• Confirm exact details of what visa and work permit free touring will be permitted in each of the 19 countries.
    • Share with us now that the TCA is nearly 8 months old the Mode 4 proposal the Government made to the EU. Sharing the proposal would alleviate any distrust within the sector.
    • Ensure that the issues affecting out sector will be discussed at the next meeting of the UK-EU Partnership Council.
    • Set out the timetable for DCMS to undertake negotiations with key EU states in connection with improving the current provisions around work permits for touring musicians in Europe.

    Deborah Annetts Chief Executive of the ISM said,
    “Our touring musicians deserve better than misleading statements from Government, when many have serious concerns for their future careers and livelihoods. We believe that pursuing a Visa Waiver Agreement with the EU remains a critical part of the solution, enabling artists to tour in Europe with ease once more, something that is vital for many musicians in order to make a living.

    We have been disappointed that the Government has so far refused to open discussions with the EU, which harms not just the UK creative industries but also the UK economy. The legal advice we have obtained dismantles the Secretary of State’s reasons for not pursuing a VWA with the EU.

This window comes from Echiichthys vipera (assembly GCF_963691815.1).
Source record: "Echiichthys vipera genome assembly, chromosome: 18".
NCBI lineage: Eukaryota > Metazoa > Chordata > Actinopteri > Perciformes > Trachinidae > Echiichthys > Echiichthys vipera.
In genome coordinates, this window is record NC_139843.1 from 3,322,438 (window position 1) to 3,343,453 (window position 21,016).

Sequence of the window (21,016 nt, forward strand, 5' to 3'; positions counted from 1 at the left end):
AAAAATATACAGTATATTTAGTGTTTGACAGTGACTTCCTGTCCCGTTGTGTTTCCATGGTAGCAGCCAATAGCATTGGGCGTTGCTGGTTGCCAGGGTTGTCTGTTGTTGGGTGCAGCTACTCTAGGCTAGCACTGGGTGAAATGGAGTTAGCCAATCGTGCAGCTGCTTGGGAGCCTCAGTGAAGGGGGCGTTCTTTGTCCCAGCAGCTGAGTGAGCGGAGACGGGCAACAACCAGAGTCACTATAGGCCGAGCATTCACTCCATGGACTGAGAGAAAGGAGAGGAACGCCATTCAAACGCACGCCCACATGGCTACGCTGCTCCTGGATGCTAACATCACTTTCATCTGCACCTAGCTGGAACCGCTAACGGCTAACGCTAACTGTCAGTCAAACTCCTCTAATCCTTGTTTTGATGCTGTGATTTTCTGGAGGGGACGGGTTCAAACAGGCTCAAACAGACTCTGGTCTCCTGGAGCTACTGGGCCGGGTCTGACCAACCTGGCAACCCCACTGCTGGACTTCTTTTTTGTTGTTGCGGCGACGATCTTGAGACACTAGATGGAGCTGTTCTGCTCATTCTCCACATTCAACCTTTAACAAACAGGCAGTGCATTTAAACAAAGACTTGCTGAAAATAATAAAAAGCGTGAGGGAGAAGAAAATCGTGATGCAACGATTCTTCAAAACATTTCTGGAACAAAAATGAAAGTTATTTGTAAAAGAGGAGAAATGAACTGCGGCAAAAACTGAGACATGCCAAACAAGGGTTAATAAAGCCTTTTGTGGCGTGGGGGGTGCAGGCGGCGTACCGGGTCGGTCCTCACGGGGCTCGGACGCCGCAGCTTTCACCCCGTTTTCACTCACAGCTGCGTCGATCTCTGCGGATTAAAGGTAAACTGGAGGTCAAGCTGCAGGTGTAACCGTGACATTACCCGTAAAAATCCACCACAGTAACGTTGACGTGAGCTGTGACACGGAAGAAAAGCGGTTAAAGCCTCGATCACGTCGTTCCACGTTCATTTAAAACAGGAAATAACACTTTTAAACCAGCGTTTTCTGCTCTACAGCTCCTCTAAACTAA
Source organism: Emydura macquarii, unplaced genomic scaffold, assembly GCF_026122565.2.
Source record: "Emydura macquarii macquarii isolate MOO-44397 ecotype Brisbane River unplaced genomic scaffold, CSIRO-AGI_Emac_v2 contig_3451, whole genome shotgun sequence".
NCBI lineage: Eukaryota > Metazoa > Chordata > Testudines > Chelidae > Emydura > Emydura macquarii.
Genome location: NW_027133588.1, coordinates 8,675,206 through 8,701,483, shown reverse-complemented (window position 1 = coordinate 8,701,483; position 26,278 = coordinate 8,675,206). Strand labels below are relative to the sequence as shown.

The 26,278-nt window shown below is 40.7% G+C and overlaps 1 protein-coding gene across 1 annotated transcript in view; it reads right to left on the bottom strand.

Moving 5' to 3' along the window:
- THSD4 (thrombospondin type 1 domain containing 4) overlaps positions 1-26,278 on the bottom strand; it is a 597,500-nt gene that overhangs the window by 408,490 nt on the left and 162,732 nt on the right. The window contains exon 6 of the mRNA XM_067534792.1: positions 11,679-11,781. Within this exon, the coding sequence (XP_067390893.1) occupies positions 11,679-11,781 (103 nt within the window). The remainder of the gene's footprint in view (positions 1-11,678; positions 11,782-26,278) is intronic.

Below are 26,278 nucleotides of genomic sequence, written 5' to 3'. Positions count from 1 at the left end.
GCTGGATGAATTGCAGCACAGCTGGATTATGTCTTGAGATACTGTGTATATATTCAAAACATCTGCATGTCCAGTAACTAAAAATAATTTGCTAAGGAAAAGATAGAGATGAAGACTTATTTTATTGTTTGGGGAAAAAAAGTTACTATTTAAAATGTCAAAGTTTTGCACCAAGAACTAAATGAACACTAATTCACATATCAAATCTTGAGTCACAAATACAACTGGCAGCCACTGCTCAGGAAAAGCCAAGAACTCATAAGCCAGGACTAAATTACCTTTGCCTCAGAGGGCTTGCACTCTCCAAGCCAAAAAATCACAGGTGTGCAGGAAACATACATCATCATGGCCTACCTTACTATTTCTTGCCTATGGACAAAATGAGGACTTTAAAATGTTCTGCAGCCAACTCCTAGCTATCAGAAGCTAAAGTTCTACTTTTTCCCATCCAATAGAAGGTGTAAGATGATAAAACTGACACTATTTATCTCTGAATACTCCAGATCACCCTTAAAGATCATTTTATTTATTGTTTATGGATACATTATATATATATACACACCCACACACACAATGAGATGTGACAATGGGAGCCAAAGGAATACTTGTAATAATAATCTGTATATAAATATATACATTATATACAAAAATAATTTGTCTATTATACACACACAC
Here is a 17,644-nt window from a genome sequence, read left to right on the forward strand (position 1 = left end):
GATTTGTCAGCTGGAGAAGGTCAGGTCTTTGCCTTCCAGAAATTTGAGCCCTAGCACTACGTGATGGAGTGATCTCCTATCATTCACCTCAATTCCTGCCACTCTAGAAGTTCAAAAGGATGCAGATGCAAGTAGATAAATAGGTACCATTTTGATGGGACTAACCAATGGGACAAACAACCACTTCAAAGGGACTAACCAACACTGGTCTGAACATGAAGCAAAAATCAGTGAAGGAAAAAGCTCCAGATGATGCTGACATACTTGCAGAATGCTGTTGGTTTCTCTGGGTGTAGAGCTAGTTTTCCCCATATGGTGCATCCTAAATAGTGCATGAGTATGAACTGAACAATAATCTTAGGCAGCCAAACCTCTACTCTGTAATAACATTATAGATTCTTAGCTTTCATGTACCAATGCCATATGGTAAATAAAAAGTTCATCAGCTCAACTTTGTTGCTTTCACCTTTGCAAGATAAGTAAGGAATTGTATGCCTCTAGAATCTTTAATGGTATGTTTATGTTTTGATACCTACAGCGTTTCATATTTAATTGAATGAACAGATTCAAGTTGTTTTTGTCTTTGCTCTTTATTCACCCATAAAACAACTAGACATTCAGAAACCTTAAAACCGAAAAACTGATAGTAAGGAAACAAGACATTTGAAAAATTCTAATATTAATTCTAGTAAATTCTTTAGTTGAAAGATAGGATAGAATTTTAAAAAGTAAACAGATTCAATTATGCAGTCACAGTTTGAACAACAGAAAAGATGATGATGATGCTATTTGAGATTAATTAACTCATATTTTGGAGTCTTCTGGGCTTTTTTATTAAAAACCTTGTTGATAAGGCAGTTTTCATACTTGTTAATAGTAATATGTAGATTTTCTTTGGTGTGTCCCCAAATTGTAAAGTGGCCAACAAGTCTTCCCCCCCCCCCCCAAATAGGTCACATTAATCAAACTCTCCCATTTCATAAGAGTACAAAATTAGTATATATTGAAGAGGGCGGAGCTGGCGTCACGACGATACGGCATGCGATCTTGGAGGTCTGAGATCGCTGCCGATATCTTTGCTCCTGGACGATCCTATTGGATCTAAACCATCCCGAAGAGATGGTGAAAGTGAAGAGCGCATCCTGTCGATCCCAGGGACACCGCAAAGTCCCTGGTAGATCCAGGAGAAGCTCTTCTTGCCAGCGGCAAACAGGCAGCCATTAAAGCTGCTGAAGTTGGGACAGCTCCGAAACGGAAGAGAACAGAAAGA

The VWA is an easy solution to a complex set of issues – there is no reason now for the Government not to adopt this policy which will give certainty and flexibility to this incredibly important sector. Music alone generates £5.8bn and sustains almost 200,000 jobs, while the creative industries as a whole contribute £116bn to the UK economy. Now is the time to take all possible measures to promote economic recovery post the pandemic, support the creative industries and get everyone back to work.”

    A summary of the claims made by Secretary of State Oliver Dowden and our legal advice.

    Oliver Dowden saysThe ISM’s legal advice says
    Having just concluded a substantial bilateral treaty with the EU…it is not likely that…we could start a new treaty.It is incorrect that a further agreement is not technically possible so soon after the TCA has been signed. The possibility is stipulated in both the Preamble (Paragraph 25) and Article 2 of the TCA.

    Any agreement could be reasonably succinct…with the provision of a limited number of clauses and/or a Joint Declaration to be added via a Supplementing Agreement.
    A permanent, legally binding commitment not to impose visit visas (including for paid engagements) would have been inconsistent with the government’s manifesto commitment to take back control of our borders and that the EU’s proposals [during the TCA negotiations] would have prevented the UK from introducing visit visas on any future Member State, not just existing ones.A VWA would not have to be permanently binding and could be revisited if circumstances changed. VWAs agreed by the EU with other third countries, “have termination provisions requiring 90 days’ notice”. New, shorter, termination provisions could be agreed.